A friend was telling me about taking her horse to a vet hospital for evaluation. A vet there insisted on running the horse out herself rather than letting my friend, the owner, do it. My friend noticed that the vet had soft shoes on, so she offered again to run the horse out since it would be safer, but the vet insisted. So my friend warned the vet that the horse had a tendency to swing wide on a turn and could crowd and step on the handler’s feet if care wasn’t taken. The vet brushed off the warning and headed down the arena. Sure enough, the horse swung in tight around the circle and stepped on the vet’s foot, clearly hurting her through the soft shoe. I congratulated my friend on being an excellent horsewoman, accurately anticipating how the horse would act in those circumstances, despite being unacknowledged by the vet.
Shortly thereafter, I headed outside to bring two mares with foals in who had been out grazing. I was about to leave for the rest of the day and wasn’t sure I’d left enough time to round up my friends. While I had put the two mares out quite a distance from each other, I found all four together. And as I’d feared, when I approached with a halter, the mares started walking away from me because they didn’t agree with my opinion that they’d had enough green grass for the day. Fortunately they were just walking, and I was able to catch up with the herd leader who let me halter her and begin leading her in, with her foal following not far behind. Before long I heard hoof beats, and here came the second foal running up to be with the first. And then I heard more hoof beats, this time the second mare coming along behind us, too.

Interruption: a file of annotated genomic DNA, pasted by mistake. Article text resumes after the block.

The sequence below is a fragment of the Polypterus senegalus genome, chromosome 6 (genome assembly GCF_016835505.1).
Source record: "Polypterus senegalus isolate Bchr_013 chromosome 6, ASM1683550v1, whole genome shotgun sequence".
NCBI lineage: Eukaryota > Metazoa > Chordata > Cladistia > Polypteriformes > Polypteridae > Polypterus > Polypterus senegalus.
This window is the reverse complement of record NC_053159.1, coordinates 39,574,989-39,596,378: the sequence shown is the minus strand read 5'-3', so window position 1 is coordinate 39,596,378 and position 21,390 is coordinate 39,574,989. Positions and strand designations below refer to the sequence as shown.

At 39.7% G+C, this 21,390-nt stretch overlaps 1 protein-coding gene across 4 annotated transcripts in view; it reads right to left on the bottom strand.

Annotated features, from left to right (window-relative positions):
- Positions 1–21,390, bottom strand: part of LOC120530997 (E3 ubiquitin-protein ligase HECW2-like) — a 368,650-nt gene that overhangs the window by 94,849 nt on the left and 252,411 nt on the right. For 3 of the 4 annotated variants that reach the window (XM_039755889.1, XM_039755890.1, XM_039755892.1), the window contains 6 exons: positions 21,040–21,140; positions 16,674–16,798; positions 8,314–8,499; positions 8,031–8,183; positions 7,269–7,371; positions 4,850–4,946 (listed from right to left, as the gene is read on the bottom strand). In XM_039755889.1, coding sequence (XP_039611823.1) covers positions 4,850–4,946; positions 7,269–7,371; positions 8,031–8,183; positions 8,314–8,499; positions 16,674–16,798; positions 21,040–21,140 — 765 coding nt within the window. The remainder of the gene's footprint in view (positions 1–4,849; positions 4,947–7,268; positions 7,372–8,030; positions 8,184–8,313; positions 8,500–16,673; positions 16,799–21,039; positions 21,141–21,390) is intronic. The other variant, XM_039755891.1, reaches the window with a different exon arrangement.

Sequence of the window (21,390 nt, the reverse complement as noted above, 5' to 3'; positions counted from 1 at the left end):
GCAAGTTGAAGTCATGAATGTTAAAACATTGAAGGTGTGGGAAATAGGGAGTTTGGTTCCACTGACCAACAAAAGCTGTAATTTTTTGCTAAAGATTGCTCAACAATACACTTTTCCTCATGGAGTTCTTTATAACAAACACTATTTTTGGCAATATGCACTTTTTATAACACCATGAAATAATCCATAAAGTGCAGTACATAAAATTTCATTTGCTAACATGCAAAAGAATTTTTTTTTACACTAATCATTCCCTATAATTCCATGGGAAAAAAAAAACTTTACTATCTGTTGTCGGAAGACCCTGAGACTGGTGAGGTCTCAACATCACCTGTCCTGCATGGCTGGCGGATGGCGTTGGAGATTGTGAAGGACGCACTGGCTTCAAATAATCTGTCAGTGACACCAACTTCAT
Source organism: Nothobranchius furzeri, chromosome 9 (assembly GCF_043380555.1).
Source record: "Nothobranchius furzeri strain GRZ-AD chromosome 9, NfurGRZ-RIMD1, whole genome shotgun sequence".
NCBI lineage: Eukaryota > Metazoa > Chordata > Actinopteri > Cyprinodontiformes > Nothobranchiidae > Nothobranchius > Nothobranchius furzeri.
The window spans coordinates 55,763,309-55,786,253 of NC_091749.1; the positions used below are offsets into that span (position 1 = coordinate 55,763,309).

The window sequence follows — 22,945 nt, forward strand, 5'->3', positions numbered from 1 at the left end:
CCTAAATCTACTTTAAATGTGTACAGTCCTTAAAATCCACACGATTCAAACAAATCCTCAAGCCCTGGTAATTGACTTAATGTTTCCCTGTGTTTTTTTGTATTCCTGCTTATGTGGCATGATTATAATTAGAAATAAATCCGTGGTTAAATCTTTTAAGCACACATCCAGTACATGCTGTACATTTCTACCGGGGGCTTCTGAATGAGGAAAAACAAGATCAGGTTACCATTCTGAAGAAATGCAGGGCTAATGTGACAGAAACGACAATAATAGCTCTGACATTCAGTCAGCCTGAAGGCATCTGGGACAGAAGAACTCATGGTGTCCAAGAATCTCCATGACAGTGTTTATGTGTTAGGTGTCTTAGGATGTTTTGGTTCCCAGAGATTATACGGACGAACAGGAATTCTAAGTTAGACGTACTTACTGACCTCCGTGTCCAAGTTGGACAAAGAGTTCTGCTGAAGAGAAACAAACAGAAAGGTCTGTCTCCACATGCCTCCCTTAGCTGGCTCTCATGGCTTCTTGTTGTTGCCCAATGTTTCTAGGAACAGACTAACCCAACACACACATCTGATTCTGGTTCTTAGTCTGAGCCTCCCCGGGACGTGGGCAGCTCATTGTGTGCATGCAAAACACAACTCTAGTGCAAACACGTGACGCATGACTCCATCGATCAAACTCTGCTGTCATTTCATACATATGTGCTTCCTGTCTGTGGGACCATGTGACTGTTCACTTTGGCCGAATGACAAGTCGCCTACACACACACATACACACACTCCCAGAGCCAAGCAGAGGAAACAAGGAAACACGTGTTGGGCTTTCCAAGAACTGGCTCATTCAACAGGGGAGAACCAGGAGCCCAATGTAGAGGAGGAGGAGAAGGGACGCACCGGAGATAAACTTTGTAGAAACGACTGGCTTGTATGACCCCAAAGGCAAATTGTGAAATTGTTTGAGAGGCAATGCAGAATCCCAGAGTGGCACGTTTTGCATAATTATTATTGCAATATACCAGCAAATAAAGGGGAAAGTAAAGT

I was very thankful that my round-up strategy of one halter for four ponies was working so well. When we got to the gate, though, there was a necessary pause in our momentum as I opened the gate, and I worried that I would lose the second mare’s interest. I needn’t have worried. I walked the first mare through, and her foal followed, then the second foal came, and then the second mare. After I’d unhaltered the first mare, I gave the second one a big hug of appreciation for her cooperation.
Before I left home for the rest of the day, I messaged my friend with this story and said, “I love my mares!” My friend messaged back, “I love your mares, too! And clearly they love AND most importantly respect you. Why? Because you’re an excellent horsewoman!” I smiled at the return of the compliment I’d given my friend earlier in the day. Then I decided I would prefer a modification to the compliment – that my ponies, rather than a horsewoman, accept me as a ponywoman!
© Jenifer Morrissey, 2019
More stories like this one can be found in my book What an Honor, available internationally by clicking here or on the book cover.